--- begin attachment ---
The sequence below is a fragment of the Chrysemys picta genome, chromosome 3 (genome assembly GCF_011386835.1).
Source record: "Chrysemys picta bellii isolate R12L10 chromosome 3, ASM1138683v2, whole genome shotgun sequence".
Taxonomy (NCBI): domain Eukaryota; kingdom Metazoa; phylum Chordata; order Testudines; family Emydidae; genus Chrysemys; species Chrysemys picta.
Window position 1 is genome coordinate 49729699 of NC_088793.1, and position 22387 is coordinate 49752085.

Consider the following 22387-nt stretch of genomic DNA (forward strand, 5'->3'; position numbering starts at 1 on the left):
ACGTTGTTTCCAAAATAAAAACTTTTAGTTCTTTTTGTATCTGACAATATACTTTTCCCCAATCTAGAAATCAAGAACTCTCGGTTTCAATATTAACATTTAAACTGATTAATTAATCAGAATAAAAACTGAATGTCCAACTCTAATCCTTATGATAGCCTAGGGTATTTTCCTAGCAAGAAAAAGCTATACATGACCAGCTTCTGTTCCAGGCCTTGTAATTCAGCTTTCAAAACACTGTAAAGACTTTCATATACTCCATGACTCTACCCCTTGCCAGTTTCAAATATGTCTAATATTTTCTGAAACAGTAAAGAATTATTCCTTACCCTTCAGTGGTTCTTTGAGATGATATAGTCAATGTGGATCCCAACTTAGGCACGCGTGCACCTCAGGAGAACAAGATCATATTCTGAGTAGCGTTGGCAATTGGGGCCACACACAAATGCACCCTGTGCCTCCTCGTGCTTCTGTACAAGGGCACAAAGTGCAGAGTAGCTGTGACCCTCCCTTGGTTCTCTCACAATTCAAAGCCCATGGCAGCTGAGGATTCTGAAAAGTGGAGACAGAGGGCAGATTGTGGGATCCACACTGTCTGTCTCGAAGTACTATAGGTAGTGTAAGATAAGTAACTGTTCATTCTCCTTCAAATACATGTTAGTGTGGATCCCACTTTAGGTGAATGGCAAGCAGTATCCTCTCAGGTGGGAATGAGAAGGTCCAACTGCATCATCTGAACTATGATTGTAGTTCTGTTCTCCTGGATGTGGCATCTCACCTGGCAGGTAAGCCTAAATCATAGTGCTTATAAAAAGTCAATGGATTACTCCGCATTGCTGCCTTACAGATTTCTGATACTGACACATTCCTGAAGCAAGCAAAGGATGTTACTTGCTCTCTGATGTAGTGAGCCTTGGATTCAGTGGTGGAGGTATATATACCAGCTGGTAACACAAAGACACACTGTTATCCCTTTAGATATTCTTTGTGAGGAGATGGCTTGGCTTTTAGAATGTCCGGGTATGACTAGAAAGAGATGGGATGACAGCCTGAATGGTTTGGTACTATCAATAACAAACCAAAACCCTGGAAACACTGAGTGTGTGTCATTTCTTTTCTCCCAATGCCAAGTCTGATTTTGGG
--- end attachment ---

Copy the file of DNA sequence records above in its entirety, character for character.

The sequence below is a fragment of the Chrysemys picta genome, chromosome 3 (genome assembly GCF_011386835.1).
Source record: "Chrysemys picta bellii isolate R12L10 chromosome 3, ASM1138683v2, whole genome shotgun sequence".
Taxonomy (NCBI): domain Eukaryota; kingdom Metazoa; phylum Chordata; order Testudines; family Emydidae; genus Chrysemys; species Chrysemys picta.
Window position 1 is genome coordinate 49729699 of NC_088793.1, and position 22387 is coordinate 49752085.

Consider the following 22387-nt stretch of genomic DNA (forward strand, 5'->3'; position numbering starts at 1 on the left):
ACGTTGTTTCCAAAATAAAAACTTTTAGTTCTTTTTGTATCTGACAATATACTTTTCCCCAATCTAGAAATCAAGAACTCTCGGTTTCAATATTAACATTTAAACTGATTAATTAATCAGAATAAAAACTGAATGTCCAACTCTAATCCTTATGATAGCCTAGGGTATTTTCCTAGCAAGAAAAAGCTATACATGACCAGCTTCTGTTCCAGGCCTTGTAATTCAGCTTTCAAAACACTGTAAAGACTTTCATATACTCCATGACTCTACCCCTTGCCAGTTTCAAATATGTCTAATATTTTCTGAAACAGTAAAGAATTATTCCTTACCCTTCAGTGGTTCTTTGAGATGATATAGTCAATGTGGATCCCAACTTAGGCACGCGTGCACCTCAGGAGAACAAGATCATATTCTGAGTAGCGTTGGCAATTGGGGCCACACACAAATGCACCCTGTGCCTCCTCGTGCTTCTGTACAAGGGCACAAAGTGCAGAGTAGCTGTGACCCTCCCTTGGTTCTCTCACAATTCAAAGCCCATGGCAGCTGAGGATTCTGAAAAGTGGAGACAGAGGGCAGATTGTGGGATCCACACTGTCTGTCTCGAAGTACTATAGGTAGTGTAAGATAAGTAACTGTTCATTCTCCTTCAAATACATGTTAGTGTGGATCCCACTTTAGGTGAATGGCAAGCAGTATCCTCTCAGGTGGGAATGAGAAGGTCCAACTGCATCATCTGAACTATGATTGTAGTTCTGTTCTCCTGGATGTGGCATCTCACCTGGCAGGTAAGCCTAAATCATAGTGCTTATAAAAAGTCAATGGATTACTCCGCATTGCTGCCTTACAGATTTCTGATACTGACACATTCCTGAAGCAAGCAAAGGATGTTACTTGCTCTCTGATGTAGTGAGCCTTGGATTCAGTGGTGGAGGTATATATACCAGCTGGTAACACAAAGACACACTGTTATCCCTTTAGATATTCTTTGTGAGGAGATGGCTTGGCTTTTAGAATGTCCGGGTATGACTAGAAAGAGATGGGATGACAGCCTGAATGGTTTGGTACTATCAATAACAAACCAAAACCCTGGAAACACTGAGTGTGTGTCATTTCTTTTCTCCCAATGCCAAGTCTGATTTTGGG